Therese and Kath here to introduce the newest member of the WU team. You’ve seen independent editor Victoria Mixon here before. We love her for her ability to plumb the depths of craft knowledge, her commitment to making hard-to-understand concepts understandable, and her personality. So when she offered to provide a column to us for the upcoming WU newsletter–a column full of craft and editorial questions provided by our readers, and answered in advice-column style–we couldn’t resist. We thought it could be a good idea to give you a taste of what she’ll be offering readers in her “Ask Victoria” column for us, so that’s what today’s post is all about.
A big thanks to the WU Facebook Community for sending questions to Victoria; she’ll be using several of them moving forward. You can submit questions too, by leaving them for Victoria here in comments. Enjoy!
Dear Victoria, Column One
Aside from meticulous proofreading, how can we, as writers, make your job easier?
Hungry for Knowledge (AKA Kristin Pedroja)
Dear Hungry (AKA Kristin),
The best thing you can do, as a writer, is be open to the extraordinary complexity, scope, and sheer hard labor of writing a novel. Random typos aren’t a problem. But you must set your ego tenderly aside and bring to your editor your deep and abiding passion for this manuscript and this craft.
Although I’ve worked with dozens of clients, I’ve never seen a manuscript that didn’t need a lot of work. And these are final drafts! Novels that clients have brought to me secretly thinking, ‘She’s going to catch a few typos and tell me she stands in awe.’ I know this because they tell me about it later, laughing after they’ve learned just how much more there is to the story they want to tell—how much deeper and more satisfying this work is than they ever dreamed, but how much more complicated.
In three years, I’ve only had one client ever respond really badly to the Developmental Letter I sent, and that was someone whose goals for their novel conflicted head-on and with great vigor with the goals of publishers and—more importantly—readers. I was nice to them about it. I’m always nice. But unless you’ve already been published and/or worked in publishing, you probably don’t entirely know what a difficult job it is to make readers addicted to reading, publishers wild to publish.
At first it can seem like too much to ask that you perform that huge job, especially when you’re already staggering from the work of producing all those words in the first place. So getting advice might not always feel terrific. Initially, it can feel quite overwhelming.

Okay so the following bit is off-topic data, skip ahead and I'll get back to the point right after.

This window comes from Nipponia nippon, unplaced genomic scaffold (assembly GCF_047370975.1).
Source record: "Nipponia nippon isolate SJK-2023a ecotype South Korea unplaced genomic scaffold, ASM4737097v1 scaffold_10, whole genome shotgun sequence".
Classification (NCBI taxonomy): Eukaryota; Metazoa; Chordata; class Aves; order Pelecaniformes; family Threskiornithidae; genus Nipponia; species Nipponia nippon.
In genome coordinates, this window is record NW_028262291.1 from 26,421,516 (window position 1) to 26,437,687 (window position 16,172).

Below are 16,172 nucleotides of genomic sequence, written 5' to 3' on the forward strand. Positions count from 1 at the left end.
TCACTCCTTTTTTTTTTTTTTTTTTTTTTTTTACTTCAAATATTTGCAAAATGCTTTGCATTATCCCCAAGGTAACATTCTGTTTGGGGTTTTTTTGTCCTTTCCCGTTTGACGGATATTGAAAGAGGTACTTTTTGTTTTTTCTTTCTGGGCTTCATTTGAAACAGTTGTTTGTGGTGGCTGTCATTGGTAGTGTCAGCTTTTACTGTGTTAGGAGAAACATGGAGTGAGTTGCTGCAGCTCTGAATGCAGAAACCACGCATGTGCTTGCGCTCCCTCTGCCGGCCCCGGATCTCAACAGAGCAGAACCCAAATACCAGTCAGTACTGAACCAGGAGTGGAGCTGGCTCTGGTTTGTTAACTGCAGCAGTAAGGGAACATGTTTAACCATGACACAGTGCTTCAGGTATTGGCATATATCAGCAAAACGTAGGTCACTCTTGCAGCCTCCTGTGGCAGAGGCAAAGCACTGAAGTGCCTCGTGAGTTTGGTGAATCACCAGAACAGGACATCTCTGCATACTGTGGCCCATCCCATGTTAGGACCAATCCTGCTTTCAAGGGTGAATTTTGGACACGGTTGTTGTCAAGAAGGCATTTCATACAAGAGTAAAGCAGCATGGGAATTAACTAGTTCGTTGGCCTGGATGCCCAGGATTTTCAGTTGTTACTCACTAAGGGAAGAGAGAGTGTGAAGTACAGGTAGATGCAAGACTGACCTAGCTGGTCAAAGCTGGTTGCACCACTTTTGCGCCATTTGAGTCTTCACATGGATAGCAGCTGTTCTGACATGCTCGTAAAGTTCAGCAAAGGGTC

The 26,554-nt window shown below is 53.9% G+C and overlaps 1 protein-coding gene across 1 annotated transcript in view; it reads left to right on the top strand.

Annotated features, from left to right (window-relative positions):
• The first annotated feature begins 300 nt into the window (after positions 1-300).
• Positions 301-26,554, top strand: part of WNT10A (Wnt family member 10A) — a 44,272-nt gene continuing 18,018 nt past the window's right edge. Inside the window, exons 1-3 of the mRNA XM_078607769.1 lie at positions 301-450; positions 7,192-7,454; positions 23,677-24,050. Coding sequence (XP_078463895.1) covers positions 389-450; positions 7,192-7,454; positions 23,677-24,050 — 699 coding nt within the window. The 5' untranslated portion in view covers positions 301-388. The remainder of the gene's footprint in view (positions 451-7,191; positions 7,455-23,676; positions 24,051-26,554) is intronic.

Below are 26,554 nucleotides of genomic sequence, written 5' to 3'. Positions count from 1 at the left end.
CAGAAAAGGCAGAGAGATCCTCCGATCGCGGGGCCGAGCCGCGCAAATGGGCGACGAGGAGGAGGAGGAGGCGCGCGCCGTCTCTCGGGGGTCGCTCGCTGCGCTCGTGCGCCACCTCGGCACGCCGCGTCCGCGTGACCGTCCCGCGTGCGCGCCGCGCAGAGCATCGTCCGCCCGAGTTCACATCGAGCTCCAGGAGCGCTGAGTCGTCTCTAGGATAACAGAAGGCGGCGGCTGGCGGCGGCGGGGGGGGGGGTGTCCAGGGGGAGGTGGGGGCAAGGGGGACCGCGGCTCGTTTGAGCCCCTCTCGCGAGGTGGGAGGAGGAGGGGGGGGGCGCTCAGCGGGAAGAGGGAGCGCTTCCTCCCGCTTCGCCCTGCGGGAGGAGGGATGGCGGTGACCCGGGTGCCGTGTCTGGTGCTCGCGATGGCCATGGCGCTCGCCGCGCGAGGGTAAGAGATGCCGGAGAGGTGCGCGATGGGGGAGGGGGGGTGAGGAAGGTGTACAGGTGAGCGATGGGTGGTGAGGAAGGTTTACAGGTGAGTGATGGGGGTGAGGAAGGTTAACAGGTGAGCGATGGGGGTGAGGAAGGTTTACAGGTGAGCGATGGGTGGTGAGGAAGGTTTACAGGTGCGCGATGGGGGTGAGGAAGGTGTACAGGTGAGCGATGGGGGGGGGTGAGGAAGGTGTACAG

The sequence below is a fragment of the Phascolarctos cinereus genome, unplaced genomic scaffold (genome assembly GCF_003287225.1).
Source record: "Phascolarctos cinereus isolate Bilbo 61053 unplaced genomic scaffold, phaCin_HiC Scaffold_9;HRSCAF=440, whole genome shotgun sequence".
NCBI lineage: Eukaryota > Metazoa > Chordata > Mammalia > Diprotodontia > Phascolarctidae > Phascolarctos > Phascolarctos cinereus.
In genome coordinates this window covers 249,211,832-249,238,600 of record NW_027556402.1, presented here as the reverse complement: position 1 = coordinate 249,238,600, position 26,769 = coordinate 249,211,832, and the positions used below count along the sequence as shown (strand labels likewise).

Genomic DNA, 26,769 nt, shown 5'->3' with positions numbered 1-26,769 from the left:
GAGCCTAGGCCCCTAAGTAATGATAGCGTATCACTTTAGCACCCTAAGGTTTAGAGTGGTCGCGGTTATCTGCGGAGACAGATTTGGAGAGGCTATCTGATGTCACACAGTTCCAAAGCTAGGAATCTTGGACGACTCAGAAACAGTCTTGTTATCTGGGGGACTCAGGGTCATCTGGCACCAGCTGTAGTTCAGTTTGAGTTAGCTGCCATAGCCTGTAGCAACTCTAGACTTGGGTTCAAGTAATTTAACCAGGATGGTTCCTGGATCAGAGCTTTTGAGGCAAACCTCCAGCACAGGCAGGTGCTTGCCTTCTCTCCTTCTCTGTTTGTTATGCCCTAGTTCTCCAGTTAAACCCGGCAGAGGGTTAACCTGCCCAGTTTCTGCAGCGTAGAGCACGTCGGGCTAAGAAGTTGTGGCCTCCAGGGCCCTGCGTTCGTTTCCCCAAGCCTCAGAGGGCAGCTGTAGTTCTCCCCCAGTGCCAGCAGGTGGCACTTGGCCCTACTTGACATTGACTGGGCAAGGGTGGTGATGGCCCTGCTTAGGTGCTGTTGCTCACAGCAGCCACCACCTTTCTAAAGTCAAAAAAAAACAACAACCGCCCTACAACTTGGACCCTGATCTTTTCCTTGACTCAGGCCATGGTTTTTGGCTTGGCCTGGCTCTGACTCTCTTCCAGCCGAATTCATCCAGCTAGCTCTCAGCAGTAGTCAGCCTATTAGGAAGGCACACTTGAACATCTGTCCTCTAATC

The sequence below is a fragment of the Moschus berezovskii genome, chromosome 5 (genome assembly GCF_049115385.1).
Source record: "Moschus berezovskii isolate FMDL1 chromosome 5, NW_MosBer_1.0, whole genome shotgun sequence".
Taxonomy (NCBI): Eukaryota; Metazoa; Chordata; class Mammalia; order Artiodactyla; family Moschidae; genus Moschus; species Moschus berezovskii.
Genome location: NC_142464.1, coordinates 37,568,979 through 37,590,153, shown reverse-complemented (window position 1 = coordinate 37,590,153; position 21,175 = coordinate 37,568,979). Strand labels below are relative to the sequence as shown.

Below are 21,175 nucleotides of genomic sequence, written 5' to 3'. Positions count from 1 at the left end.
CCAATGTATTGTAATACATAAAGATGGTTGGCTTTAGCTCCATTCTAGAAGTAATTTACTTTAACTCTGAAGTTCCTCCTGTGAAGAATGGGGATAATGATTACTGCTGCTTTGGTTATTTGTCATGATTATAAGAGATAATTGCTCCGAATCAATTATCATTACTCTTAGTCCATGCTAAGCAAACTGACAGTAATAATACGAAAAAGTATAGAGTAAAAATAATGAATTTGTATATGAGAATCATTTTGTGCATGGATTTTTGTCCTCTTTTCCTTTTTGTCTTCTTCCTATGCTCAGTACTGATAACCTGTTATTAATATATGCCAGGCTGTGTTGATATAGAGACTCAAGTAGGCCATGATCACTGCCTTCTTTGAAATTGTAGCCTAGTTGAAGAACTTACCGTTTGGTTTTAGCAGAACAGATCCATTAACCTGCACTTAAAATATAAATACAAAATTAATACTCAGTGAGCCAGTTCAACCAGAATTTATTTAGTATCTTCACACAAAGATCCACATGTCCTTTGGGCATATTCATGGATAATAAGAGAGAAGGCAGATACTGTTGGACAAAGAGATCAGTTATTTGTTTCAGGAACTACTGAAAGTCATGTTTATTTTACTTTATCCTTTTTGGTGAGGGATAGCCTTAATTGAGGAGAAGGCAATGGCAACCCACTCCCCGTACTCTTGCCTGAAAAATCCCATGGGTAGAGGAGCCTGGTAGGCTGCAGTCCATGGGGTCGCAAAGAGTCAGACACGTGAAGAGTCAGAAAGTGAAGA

And that’s okay! You’re addicting to writing, so writing is what you do. It’s wonderful work! It’s a fabulous life. And it’s not intuitive, how to step out of the role of writer into the role of a scientist who studies readers and the novels they have made canonical over the decades, or into the shoes of a literary therapist whose work is to teach writers to understand stories from the reader’s (quite specific) perspective, with all its hidden expectations.
I can absolutely assure you that your initial sense of overwhelm will transform magically into ever-growing, passionate enthusiasm, so long as you keep your focus on the work and the joy of learning and communicate freely with your editor. All those effusive praises from clients that I put up on my blog? All from writers who’ve been through the fires.
Choose an independent editor you really like, someone you can trust. . .and then trust them. If they’re hurtful about how they give their advice, you know, walk away. But so long as it’s clear they’re working always for the success of your novel and from a fund of extensive knowledge, and they’re nice to you and encouraging of your skills and potential, and they let you know they understand how hard it is to write a novel and, especially, to get edited—be open.
That editor is your angel.
Have questions for Victoria? Leave them here in comments, and you may see them answered in an upcoming edition of the WU Newsletter.